After 11 seasons of competition, Cadillac is ending its Pirelli World Challenge program. that Cadillac announced the program's termination today and that the manufacturer is open to returning to the series in the future. Cadillac didn't provide a specific reason why it's pulling out of the series.
The program was largely successful for Cadillac. In its 11 seasons in World Challenge, Cadillac has taken home seven driver's championships, five manufacturer's championships, and 33 wins. This year drivers Michael Cooper and Jordan Taylor won the Sprint-X championship and came second overall in the manufacturer's championship.
Cadillac has campaigned the GT3-spec ATS-V.R in the series since 2015, and the program's end means the car will be retired. Sportscar365 reports that Cadillac won't sell any ATS-V.Rs to customer teams, and if it were to reenter World Challenge after 2018, it would do so with a new car. Both the ATS and its bigger brother, the CTS, will be replaced by a single model, the CT5, for the 2019 model year.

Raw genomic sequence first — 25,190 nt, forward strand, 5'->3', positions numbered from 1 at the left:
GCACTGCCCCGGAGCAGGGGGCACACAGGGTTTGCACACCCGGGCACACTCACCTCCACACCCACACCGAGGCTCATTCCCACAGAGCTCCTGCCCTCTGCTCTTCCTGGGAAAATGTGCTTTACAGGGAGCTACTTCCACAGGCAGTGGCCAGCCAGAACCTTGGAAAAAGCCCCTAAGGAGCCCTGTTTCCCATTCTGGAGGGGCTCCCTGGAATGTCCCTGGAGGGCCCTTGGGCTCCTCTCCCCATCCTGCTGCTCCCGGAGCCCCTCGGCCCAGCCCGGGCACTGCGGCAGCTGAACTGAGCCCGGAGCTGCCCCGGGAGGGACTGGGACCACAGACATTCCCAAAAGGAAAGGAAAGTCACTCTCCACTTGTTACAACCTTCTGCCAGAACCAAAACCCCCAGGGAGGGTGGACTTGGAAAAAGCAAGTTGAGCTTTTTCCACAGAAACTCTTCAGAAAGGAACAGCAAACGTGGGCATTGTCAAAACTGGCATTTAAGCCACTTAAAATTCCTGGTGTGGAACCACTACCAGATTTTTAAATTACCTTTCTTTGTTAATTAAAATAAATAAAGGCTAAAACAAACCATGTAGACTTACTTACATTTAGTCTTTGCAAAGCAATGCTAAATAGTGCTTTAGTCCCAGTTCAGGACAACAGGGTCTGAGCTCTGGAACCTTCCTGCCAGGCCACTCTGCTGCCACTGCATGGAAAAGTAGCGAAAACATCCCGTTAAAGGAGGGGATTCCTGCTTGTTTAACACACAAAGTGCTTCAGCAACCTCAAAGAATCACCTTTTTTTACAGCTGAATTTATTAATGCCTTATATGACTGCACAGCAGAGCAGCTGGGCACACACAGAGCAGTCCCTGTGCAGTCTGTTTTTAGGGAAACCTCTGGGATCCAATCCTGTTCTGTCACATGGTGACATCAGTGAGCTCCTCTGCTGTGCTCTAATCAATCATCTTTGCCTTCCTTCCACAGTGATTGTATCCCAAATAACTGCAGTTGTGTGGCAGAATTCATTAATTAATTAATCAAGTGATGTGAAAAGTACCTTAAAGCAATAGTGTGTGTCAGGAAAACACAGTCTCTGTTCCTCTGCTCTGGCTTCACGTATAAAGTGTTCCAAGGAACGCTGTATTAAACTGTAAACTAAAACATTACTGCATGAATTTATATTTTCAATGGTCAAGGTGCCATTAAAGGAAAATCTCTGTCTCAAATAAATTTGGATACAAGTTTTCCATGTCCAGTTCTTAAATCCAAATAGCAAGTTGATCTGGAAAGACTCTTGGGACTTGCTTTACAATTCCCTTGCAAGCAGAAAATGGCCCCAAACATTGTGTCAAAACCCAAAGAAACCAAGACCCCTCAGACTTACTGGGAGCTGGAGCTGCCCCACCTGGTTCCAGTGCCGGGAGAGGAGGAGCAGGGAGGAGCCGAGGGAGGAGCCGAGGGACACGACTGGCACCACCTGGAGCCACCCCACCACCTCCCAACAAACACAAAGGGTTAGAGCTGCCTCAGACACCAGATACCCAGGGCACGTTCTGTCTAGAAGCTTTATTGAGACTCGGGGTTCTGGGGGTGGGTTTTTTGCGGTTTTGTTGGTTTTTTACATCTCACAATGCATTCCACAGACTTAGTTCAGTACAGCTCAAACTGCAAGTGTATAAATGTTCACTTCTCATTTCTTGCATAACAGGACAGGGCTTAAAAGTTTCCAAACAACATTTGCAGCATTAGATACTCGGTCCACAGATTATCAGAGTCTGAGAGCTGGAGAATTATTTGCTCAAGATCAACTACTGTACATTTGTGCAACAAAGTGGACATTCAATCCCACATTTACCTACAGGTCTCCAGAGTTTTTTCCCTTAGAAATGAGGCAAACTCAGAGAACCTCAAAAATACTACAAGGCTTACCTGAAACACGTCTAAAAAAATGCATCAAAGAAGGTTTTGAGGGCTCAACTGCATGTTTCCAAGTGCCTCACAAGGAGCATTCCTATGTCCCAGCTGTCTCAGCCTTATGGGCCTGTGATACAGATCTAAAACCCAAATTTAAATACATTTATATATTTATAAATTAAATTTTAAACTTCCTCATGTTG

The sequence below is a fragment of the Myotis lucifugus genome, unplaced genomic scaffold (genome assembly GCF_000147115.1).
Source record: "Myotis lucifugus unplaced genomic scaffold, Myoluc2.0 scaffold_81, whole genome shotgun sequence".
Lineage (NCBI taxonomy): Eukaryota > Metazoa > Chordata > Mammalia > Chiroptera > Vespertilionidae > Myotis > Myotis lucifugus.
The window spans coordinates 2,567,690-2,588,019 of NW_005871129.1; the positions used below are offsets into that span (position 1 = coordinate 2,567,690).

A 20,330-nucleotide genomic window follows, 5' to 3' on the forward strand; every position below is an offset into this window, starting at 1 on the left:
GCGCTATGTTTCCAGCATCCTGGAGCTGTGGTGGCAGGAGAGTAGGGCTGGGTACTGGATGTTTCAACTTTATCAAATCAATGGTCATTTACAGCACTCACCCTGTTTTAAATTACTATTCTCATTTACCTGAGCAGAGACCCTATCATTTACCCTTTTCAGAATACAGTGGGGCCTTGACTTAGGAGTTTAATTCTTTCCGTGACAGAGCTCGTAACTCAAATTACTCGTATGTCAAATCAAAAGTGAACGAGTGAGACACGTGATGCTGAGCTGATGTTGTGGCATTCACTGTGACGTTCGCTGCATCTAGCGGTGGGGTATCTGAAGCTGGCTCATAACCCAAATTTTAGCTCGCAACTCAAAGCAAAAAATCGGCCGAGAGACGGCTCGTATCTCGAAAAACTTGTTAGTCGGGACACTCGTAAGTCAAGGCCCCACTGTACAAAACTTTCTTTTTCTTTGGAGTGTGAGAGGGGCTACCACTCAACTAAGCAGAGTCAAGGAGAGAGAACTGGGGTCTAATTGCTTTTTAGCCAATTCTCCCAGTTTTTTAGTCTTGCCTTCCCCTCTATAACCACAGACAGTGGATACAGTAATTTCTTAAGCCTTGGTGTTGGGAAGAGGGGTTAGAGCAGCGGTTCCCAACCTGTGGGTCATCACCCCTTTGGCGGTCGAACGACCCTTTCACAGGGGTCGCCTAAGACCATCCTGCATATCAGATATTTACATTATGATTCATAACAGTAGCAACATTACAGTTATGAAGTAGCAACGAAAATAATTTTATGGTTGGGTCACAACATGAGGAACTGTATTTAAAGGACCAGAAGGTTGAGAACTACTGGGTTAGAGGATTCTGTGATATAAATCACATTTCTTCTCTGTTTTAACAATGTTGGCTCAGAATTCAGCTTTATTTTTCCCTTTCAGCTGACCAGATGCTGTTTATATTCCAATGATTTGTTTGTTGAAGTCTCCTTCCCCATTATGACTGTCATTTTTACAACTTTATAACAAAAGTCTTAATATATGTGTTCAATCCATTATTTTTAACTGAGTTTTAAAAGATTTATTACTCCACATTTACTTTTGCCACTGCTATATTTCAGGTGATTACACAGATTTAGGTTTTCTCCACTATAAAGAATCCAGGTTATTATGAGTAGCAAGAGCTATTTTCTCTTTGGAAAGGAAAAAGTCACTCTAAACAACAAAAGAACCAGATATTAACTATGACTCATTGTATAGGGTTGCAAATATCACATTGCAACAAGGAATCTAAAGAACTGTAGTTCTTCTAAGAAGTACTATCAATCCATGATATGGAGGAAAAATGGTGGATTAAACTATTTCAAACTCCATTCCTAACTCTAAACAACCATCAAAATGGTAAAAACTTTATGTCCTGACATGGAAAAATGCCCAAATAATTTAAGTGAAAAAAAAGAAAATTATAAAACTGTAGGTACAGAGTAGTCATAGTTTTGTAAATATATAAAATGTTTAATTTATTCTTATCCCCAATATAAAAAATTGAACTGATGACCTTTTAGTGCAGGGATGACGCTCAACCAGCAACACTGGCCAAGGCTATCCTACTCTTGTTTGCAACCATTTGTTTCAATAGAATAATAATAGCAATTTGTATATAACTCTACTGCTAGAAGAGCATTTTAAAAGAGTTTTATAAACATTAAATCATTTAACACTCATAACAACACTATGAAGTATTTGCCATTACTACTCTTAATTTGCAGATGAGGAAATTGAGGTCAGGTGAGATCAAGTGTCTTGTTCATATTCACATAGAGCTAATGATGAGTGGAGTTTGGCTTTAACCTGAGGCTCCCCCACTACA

The cancellation of its World Challenge program isn't bad news for Cadillac's wildly successful IMSA DPi effort, though. In fact, Cadillac will focus all of its motorsport efforts on IMSA next year, where it'll face new, potentially stiff opposition in the face of Acura/Team Penske, and Mazda's reworked Prototype effort with Team Joest.
Cadillac's World Challenge program will be missed, as it featured some of the greatest names in US sports car racing. The effort was run by Pratt & Miller, which runs Chevy's factory Corvette C7.R program, and employed great drivers like Johnny O'Connell, Andy Pilgirm, Ron Fellows, and others.
Cadillac will most likely build a V version of the upcoming CT5, so it'll eventually have a new model to take sports-car racing. Let's hope it does.
This is the Cadillac that will keep racing